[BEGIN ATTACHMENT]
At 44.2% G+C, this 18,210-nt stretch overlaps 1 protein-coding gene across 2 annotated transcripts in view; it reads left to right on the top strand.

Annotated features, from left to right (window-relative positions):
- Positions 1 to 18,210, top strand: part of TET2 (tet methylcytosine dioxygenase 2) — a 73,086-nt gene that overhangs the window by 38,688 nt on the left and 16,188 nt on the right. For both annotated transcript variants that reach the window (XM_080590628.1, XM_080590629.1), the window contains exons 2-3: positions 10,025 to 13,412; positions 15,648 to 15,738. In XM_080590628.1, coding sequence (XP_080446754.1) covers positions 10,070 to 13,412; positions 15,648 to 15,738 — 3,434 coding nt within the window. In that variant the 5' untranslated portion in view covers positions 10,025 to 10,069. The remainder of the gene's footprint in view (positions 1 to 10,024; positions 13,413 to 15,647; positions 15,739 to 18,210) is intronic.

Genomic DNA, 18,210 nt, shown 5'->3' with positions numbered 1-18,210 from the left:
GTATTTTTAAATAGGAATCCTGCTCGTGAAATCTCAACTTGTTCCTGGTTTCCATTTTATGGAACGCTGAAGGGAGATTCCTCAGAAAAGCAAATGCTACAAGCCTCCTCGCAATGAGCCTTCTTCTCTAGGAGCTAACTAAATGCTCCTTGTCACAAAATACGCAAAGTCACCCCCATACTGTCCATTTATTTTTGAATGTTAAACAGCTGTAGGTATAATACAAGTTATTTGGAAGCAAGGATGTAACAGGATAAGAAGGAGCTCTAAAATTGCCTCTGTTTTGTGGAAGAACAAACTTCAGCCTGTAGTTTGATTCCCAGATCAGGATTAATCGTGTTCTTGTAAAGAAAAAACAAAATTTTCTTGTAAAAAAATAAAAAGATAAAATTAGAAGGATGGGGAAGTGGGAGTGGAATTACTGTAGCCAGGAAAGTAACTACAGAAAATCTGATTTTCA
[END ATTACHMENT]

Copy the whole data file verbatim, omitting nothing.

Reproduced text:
At 44.2% G+C, this 18,210-nt stretch overlaps 1 protein-coding gene across 2 annotated transcripts in view; it reads left to right on the top strand.

Annotated features, from left to right (window-relative positions):
- Positions 1 to 18,210, top strand: part of TET2 (tet methylcytosine dioxygenase 2) — a 73,086-nt gene that overhangs the window by 38,688 nt on the left and 16,188 nt on the right. For both annotated transcript variants that reach the window (XM_080590628.1, XM_080590629.1), the window contains exons 2-3: positions 10,025 to 13,412; positions 15,648 to 15,738. In XM_080590628.1, coding sequence (XP_080446754.1) covers positions 10,070 to 13,412; positions 15,648 to 15,738 — 3,434 coding nt within the window. In that variant the 5' untranslated portion in view covers positions 10,025 to 10,069. The remainder of the gene's footprint in view (positions 1 to 10,024; positions 13,413 to 15,647; positions 15,739 to 18,210) is intronic.

Genomic DNA, 18,210 nt, shown 5'->3' with positions numbered 1-18,210 from the left:
GTATTTTTAAATAGGAATCCTGCTCGTGAAATCTCAACTTGTTCCTGGTTTCCATTTTATGGAACGCTGAAGGGAGATTCCTCAGAAAAGCAAATGCTACAAGCCTCCTCGCAATGAGCCTTCTTCTCTAGGAGCTAACTAAATGCTCCTTGTCACAAAATACGCAAAGTCACCCCCATACTGTCCATTTATTTTTGAATGTTAAACAGCTGTAGGTATAATACAAGTTATTTGGAAGCAAGGATGTAACAGGATAAGAAGGAGCTCTAAAATTGCCTCTGTTTTGTGGAAGAACAAACTTCAGCCTGTAGTTTGATTCCCAGATCAGGATTAATCGTGTTCTTGTAAAGAAAAAACAAAATTTTCTTGTAAAAAAATAAAAAGATAAAATTAGAAGGATGGGGAAGTGGGAGTGGAATTACTGTAGCCAGGAAAGTAACTACAGAAAATCTGATTTTCA